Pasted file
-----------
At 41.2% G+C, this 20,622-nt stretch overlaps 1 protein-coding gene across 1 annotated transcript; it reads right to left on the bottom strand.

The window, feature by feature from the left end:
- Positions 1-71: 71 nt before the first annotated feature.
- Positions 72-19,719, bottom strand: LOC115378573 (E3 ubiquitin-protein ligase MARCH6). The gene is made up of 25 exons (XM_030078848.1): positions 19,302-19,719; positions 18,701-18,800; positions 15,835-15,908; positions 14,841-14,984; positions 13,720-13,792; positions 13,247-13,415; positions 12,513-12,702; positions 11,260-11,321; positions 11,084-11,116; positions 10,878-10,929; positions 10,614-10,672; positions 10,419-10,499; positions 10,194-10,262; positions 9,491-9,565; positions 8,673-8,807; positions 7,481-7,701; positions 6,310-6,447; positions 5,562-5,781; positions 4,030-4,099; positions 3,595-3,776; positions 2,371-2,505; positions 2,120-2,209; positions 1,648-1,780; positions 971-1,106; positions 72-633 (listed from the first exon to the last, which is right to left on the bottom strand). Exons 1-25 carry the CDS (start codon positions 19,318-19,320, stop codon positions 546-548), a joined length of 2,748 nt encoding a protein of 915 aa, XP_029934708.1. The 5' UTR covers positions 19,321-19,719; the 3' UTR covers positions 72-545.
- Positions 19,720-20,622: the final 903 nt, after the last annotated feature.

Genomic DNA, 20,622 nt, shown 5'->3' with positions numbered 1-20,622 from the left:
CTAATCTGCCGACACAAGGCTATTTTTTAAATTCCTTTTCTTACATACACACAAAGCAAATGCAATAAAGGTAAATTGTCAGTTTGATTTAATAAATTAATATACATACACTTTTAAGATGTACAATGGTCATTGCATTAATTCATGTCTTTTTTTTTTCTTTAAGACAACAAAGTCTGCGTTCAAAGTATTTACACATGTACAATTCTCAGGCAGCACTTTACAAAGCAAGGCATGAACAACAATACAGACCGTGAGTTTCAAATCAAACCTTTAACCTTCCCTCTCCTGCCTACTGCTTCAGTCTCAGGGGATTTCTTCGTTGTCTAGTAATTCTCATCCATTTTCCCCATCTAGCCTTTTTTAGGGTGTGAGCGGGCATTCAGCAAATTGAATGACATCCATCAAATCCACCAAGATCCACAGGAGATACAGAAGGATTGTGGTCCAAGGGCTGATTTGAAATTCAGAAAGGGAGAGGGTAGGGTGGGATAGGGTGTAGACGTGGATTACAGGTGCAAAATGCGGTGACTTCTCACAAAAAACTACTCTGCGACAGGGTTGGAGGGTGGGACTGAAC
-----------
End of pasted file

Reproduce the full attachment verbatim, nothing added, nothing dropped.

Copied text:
At 41.2% G+C, this 20,622-nt stretch overlaps 1 protein-coding gene across 1 annotated transcript; it reads right to left on the bottom strand.

The window, feature by feature from the left end:
- Positions 1-71: 71 nt before the first annotated feature.
- Positions 72-19,719, bottom strand: LOC115378573 (E3 ubiquitin-protein ligase MARCH6). The gene is made up of 25 exons (XM_030078848.1): positions 19,302-19,719; positions 18,701-18,800; positions 15,835-15,908; positions 14,841-14,984; positions 13,720-13,792; positions 13,247-13,415; positions 12,513-12,702; positions 11,260-11,321; positions 11,084-11,116; positions 10,878-10,929; positions 10,614-10,672; positions 10,419-10,499; positions 10,194-10,262; positions 9,491-9,565; positions 8,673-8,807; positions 7,481-7,701; positions 6,310-6,447; positions 5,562-5,781; positions 4,030-4,099; positions 3,595-3,776; positions 2,371-2,505; positions 2,120-2,209; positions 1,648-1,780; positions 971-1,106; positions 72-633 (listed from the first exon to the last, which is right to left on the bottom strand). Exons 1-25 carry the CDS (start codon positions 19,318-19,320, stop codon positions 546-548), a joined length of 2,748 nt encoding a protein of 915 aa, XP_029934708.1. The 5' UTR covers positions 19,321-19,719; the 3' UTR covers positions 72-545.
- Positions 19,720-20,622: the final 903 nt, after the last annotated feature.

Genomic DNA, 20,622 nt, shown 5'->3' with positions numbered 1-20,622 from the left:
CTAATCTGCCGACACAAGGCTATTTTTTAAATTCCTTTTCTTACATACACACAAAGCAAATGCAATAAAGGTAAATTGTCAGTTTGATTTAATAAATTAATATACATACACTTTTAAGATGTACAATGGTCATTGCATTAATTCATGTCTTTTTTTTTTCTTTAAGACAACAAAGTCTGCGTTCAAAGTATTTACACATGTACAATTCTCAGGCAGCACTTTACAAAGCAAGGCATGAACAACAATACAGACCGTGAGTTTCAAATCAAACCTTTAACCTTCCCTCTCCTGCCTACTGCTTCAGTCTCAGGGGATTTCTTCGTTGTCTAGTAATTCTCATCCATTTTCCCCATCTAGCCTTTTTTAGGGTGTGAGCGGGCATTCAGCAAATTGAATGACATCCATCAAATCCACCAAGATCCACAGGAGATACAGAAGGATTGTGGTCCAAGGGCTGATTTGAAATTCAGAAAGGGAGAGGGTAGGGTGGGATAGGGTGTAGACGTGGATTACAGGTGCAAAATGCGGTGACTTCTCACAAAAAACTACTCTGCGACAGGGTTGGAGGGTGGGACTGAAC